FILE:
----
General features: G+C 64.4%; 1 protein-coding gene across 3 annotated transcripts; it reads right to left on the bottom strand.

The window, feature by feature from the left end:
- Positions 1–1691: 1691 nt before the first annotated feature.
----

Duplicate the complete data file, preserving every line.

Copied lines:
General features: G+C 64.4%; 1 protein-coding gene across 3 annotated transcripts; it reads right to left on the bottom strand.

The window, feature by feature from the left end:
- Positions 1–1691: 1691 nt before the first annotated feature.